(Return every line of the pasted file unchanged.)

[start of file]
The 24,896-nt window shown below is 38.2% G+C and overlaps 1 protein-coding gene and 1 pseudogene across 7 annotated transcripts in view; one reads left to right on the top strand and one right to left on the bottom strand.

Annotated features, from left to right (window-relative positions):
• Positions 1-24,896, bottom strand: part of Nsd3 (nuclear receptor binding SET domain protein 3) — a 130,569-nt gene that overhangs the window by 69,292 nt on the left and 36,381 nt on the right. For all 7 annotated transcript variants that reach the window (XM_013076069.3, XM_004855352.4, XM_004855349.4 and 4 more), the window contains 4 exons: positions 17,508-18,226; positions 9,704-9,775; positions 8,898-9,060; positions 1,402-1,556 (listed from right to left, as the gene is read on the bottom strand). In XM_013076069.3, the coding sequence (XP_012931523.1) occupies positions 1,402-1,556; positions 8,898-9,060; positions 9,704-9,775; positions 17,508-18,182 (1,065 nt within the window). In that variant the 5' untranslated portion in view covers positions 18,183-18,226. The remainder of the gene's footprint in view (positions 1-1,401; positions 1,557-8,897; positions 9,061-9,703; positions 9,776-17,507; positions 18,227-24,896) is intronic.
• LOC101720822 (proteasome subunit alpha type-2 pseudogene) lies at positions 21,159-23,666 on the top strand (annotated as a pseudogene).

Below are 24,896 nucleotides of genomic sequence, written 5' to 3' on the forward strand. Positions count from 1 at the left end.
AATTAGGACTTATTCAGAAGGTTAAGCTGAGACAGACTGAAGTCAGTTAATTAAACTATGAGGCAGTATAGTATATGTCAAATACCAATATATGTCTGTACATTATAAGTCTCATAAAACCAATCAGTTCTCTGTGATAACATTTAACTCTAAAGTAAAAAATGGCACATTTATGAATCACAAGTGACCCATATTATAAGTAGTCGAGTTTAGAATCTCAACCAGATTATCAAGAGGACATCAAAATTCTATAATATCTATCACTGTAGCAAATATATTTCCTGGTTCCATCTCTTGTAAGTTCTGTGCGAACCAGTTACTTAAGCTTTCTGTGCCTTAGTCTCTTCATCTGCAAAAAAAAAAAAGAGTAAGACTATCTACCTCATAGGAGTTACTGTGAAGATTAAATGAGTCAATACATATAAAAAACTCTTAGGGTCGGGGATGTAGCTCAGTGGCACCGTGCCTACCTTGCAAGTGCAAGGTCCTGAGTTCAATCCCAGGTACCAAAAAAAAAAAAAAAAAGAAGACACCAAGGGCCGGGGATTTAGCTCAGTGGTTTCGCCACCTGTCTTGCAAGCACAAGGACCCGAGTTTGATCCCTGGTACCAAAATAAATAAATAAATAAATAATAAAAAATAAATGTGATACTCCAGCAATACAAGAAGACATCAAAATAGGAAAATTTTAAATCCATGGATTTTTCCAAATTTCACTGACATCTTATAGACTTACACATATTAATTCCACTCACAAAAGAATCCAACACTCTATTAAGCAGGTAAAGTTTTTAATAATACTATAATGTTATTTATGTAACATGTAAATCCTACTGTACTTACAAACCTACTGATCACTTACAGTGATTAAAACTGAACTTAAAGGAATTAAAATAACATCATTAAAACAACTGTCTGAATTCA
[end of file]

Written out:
The 24,896-nt window shown below is 38.2% G+C and overlaps 1 protein-coding gene and 1 pseudogene across 7 annotated transcripts in view; one reads left to right on the top strand and one right to left on the bottom strand.

Annotated features, from left to right (window-relative positions):
• Positions 1-24,896, bottom strand: part of Nsd3 (nuclear receptor binding SET domain protein 3) — a 130,569-nt gene that overhangs the window by 69,292 nt on the left and 36,381 nt on the right. For all 7 annotated transcript variants that reach the window (XM_013076069.3, XM_004855352.4, XM_004855349.4 and 4 more), the window contains 4 exons: positions 17,508-18,226; positions 9,704-9,775; positions 8,898-9,060; positions 1,402-1,556 (listed from right to left, as the gene is read on the bottom strand). In XM_013076069.3, the coding sequence (XP_012931523.1) occupies positions 1,402-1,556; positions 8,898-9,060; positions 9,704-9,775; positions 17,508-18,182 (1,065 nt within the window). In that variant the 5' untranslated portion in view covers positions 18,183-18,226. The remainder of the gene's footprint in view (positions 1-1,401; positions 1,557-8,897; positions 9,061-9,703; positions 9,776-17,507; positions 18,227-24,896) is intronic.
• LOC101720822 (proteasome subunit alpha type-2 pseudogene) lies at positions 21,159-23,666 on the top strand (annotated as a pseudogene).

Below are 24,896 nucleotides of genomic sequence, written 5' to 3' on the forward strand. Positions count from 1 at the left end.
AATTAGGACTTATTCAGAAGGTTAAGCTGAGACAGACTGAAGTCAGTTAATTAAACTATGAGGCAGTATAGTATATGTCAAATACCAATATATGTCTGTACATTATAAGTCTCATAAAACCAATCAGTTCTCTGTGATAACATTTAACTCTAAAGTAAAAAATGGCACATTTATGAATCACAAGTGACCCATATTATAAGTAGTCGAGTTTAGAATCTCAACCAGATTATCAAGAGGACATCAAAATTCTATAATATCTATCACTGTAGCAAATATATTTCCTGGTTCCATCTCTTGTAAGTTCTGTGCGAACCAGTTACTTAAGCTTTCTGTGCCTTAGTCTCTTCATCTGCAAAAAAAAAAAAGAGTAAGACTATCTACCTCATAGGAGTTACTGTGAAGATTAAATGAGTCAATACATATAAAAAACTCTTAGGGTCGGGGATGTAGCTCAGTGGCACCGTGCCTACCTTGCAAGTGCAAGGTCCTGAGTTCAATCCCAGGTACCAAAAAAAAAAAAAAAAAGAAGACACCAAGGGCCGGGGATTTAGCTCAGTGGTTTCGCCACCTGTCTTGCAAGCACAAGGACCCGAGTTTGATCCCTGGTACCAAAATAAATAAATAAATAAATAATAAAAAATAAATGTGATACTCCAGCAATACAAGAAGACATCAAAATAGGAAAATTTTAAATCCATGGATTTTTCCAAATTTCACTGACATCTTATAGACTTACACATATTAATTCCACTCACAAAAGAATCCAACACTCTATTAAGCAGGTAAAGTTTTTAATAATACTATAATGTTATTTATGTAACATGTAAATCCTACTGTACTTACAAACCTACTGATCACTTACAGTGATTAAAACTGAACTTAAAGGAATTAAAATAACATCATTAAAACAACTGTCTGAATTCA